Sesenta y dos días ya han pasado desde que empezamos el año escolar pero, ¡en el Pk se sienten más! Las rutinas y los procedimientos funcionan en el salón y hemos construido una comunidad de amigos que realmente le gusta ir a la escuela y aprender. Enseñar tecnología en PK es como enseñar cualquier otra habilidad como leer, contar o escribir se empieza desde cero. Para aquellos que enseñan en grados escolares más altos, eso significa que no pueden leer y no siguen instrucciones, por lo que necesitan que se les modele mucho, pero no sé si estas nuevas generaciones tienen estas nuevas habilidades escritas en su código genético porque una vez que empiezas, ellos aprenden como hacerlo rápidamente.


Ahora estamos trabajando en cómo usar nuestro portafolio digital (estamos usando Seesaw), pero significa más que lecciones acerca de cómo subir tus archivos (y ya tengo un experto guía ayudándome) es mucho más acerca de cómo debemos de reflexionar acerca de nuestro trabajo y de la importancia de la colaboración.

Welcome to November.

Welcome to November.

It’s hard to believe that the first semester is almost over! I have had so many aha moments in my teaching methods this semester. I have tried and failed at many things since beginning my #vanjourney and am so excited to continue to try small shifts to become better every day.

One of the push points I am currently trying to explore and refine:

·       Accountability
What you need to know. I’m crazy. No but really I am. So here is my problem with accountability. When I am working with my small group I get super excited. Like super excited. I love talking to my students and listening to their perspective on different ways to solve and how to explain a million trillion things. #mathlife. So the problem here is I am so outrageously engaged in what is going on in my small group that I forget to actually hold the other groups as accountable. Whoops. Sorry.

The problem: I work in middle school. Obviously they are going to get off task if you let them. Duh. So my students have mastered the art of fake working. They are really great at it. Ok, ok, no more pervasive language…. SOME of my students are masters at the art of fake working!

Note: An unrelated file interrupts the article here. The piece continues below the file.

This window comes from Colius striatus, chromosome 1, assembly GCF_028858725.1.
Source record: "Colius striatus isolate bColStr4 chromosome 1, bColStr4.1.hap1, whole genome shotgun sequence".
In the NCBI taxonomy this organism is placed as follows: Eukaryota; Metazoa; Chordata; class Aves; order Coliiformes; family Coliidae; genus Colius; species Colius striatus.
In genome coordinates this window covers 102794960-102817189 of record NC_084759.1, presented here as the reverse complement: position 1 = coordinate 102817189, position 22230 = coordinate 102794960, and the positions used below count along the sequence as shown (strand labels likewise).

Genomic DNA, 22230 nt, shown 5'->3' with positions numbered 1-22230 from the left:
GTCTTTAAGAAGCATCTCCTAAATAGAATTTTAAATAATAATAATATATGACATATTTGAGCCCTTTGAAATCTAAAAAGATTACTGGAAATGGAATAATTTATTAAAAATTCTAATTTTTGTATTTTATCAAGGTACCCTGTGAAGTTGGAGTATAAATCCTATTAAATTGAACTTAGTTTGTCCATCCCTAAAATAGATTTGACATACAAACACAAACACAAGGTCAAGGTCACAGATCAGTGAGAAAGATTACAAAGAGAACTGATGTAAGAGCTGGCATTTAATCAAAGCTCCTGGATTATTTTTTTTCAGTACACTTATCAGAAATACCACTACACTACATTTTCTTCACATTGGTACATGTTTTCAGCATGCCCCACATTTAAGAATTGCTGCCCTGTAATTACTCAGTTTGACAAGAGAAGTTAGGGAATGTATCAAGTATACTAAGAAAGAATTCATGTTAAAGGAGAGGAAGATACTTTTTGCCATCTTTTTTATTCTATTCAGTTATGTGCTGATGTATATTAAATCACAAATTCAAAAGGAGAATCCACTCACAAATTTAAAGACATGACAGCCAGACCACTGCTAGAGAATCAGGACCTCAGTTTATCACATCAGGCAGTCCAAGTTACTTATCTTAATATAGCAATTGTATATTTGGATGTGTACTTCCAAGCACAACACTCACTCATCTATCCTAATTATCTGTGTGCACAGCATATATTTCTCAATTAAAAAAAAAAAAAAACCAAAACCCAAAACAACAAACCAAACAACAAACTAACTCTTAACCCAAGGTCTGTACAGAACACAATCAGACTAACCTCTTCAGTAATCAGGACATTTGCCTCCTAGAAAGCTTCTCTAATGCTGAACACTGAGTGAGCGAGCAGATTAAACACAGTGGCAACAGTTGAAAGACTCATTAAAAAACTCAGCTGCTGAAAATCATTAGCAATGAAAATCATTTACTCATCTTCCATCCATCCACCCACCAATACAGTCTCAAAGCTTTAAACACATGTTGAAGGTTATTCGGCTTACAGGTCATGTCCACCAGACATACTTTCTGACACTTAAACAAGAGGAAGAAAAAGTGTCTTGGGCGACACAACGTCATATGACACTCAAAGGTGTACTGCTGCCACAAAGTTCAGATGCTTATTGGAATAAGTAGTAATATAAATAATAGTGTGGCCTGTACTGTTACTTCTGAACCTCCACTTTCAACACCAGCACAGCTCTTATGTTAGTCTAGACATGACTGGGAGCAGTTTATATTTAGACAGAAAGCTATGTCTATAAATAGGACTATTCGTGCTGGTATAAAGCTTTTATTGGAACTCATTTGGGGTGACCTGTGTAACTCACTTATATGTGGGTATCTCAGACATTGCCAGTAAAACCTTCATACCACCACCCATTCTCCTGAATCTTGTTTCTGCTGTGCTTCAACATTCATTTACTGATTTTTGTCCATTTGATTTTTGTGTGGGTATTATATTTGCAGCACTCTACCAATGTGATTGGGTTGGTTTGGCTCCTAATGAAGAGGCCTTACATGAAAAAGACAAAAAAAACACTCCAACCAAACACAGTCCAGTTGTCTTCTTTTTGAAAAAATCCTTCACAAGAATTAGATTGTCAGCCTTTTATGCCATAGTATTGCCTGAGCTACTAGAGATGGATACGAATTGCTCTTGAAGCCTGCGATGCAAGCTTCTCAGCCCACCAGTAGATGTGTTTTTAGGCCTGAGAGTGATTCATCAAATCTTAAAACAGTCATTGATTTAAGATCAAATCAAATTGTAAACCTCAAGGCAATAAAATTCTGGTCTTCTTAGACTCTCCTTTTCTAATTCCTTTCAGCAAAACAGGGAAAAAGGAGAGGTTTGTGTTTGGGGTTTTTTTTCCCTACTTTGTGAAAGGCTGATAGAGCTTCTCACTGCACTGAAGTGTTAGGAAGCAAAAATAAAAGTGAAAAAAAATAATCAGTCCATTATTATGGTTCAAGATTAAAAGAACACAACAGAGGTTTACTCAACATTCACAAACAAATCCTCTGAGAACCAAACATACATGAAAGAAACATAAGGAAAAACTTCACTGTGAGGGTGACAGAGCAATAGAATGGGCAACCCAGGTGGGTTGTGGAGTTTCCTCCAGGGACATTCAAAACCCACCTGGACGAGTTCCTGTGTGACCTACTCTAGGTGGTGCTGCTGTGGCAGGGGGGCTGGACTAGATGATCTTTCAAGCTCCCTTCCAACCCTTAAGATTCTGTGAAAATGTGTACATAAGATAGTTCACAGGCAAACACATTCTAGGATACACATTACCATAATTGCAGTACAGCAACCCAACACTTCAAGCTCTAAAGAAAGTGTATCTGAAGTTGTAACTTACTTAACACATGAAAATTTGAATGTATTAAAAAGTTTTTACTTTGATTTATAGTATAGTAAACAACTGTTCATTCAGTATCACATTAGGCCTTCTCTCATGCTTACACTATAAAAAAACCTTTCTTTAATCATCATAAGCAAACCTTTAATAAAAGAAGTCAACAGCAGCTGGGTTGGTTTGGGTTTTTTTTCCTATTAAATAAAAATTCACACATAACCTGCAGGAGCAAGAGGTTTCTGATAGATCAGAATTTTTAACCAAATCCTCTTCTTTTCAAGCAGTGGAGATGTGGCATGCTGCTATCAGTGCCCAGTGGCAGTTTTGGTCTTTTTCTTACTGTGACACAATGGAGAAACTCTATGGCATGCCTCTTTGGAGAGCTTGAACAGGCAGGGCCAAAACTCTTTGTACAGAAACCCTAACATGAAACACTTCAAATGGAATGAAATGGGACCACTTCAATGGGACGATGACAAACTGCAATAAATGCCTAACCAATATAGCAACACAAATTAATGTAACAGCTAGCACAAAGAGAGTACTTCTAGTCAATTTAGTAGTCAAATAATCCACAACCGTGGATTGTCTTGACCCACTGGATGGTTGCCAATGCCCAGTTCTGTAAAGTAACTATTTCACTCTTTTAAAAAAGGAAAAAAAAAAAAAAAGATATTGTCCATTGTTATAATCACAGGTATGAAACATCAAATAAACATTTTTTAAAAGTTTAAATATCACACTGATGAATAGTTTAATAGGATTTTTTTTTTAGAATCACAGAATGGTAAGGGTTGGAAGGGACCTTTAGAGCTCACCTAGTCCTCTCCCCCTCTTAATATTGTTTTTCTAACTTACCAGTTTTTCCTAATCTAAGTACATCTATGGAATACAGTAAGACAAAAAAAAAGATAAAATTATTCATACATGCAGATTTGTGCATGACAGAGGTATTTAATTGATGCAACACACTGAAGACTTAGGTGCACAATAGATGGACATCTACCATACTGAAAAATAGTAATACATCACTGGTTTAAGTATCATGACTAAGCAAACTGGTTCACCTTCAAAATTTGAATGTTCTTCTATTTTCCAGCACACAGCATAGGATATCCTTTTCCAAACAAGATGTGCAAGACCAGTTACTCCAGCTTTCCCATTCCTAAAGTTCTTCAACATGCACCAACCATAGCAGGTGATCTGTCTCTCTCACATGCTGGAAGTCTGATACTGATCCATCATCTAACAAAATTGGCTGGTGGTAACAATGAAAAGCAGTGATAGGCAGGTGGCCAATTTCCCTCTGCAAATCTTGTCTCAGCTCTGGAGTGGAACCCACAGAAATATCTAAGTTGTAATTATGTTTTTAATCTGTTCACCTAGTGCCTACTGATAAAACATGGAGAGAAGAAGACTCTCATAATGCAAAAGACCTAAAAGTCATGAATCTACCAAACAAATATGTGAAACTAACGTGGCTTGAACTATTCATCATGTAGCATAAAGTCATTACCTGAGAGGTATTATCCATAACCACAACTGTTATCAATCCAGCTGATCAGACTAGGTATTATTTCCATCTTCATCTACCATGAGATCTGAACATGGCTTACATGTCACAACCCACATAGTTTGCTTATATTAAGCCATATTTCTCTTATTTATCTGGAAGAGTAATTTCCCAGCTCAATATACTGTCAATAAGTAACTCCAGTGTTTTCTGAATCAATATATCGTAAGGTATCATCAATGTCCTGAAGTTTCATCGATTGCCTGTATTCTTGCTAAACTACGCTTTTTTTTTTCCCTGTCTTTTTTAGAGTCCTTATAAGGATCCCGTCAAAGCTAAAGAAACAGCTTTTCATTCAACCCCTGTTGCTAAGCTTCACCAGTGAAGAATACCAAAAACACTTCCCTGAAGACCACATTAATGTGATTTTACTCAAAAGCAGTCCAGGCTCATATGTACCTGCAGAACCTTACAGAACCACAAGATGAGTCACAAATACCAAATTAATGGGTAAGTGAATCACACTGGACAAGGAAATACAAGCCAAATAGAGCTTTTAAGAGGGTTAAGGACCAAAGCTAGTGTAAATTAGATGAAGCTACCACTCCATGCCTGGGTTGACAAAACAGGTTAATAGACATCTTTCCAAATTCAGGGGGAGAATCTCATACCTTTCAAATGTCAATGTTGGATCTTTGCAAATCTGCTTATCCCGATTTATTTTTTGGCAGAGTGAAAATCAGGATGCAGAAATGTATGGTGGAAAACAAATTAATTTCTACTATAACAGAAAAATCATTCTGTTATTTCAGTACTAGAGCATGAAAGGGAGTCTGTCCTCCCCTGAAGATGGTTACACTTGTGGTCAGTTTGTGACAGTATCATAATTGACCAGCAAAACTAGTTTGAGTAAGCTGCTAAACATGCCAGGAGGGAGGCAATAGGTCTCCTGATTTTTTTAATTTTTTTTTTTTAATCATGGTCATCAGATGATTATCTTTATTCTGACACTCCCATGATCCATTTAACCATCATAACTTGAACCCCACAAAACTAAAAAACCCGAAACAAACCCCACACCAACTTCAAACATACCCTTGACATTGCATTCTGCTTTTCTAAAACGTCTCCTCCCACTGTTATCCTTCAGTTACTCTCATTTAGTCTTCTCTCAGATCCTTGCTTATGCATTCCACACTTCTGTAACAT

I’m actually fairly impressed. Adults try to master this skill all the time. Bravo kiddos bravo!
Anyways I obviously have things in place that I am supposed to do to hold them accountable.

Let’s list them all:
·       The google doc- I should be checking each night. Yaaaaa…..

·       The group accountability- you know where they check each other… Yaaaaa……

·       The daily reflections at each station that they write. Wellll…


·       The time I’m supposed to walk around and stamp where they finish each day to keep track that I don’t do.

Basically what I am saying is that I’m not checking on them every day like I should.
But why?
I have been placing my priority on what is happening in my group. They get to ask me anything they want when they come to see me, they get to explain their thinking and use sentence stems to explain WHY something works not HOW to do it. Since I am placing my priority here the work they are doing in other places is falling further and further behind on my things I actually have time to do list.

Sooooo……
 
My next plan is to have students track what they have accomplished each day on a poster in the room so that they can hold each other accountable. (Quick backtrack… when students are not with me they are working through a travel itinerary combined with computer lessons, differentiated practice on computers that provide scaffold supports, and group work reviewing and practicing new and old mathematical problems. see travel itinerary over there <-). We shall see how this public tracker works. I’m still working on logistics of how


Overwhelmed Being Innovative and Feeling It

"With great responsibility comes great reward," said Voltaire and then reiterated by Spiderman. Although it feels good to be in a place where I can be in a position to make change, it is overwhelming the feelings that come with it. I wish that I could have time to take a step back and breathe a bit.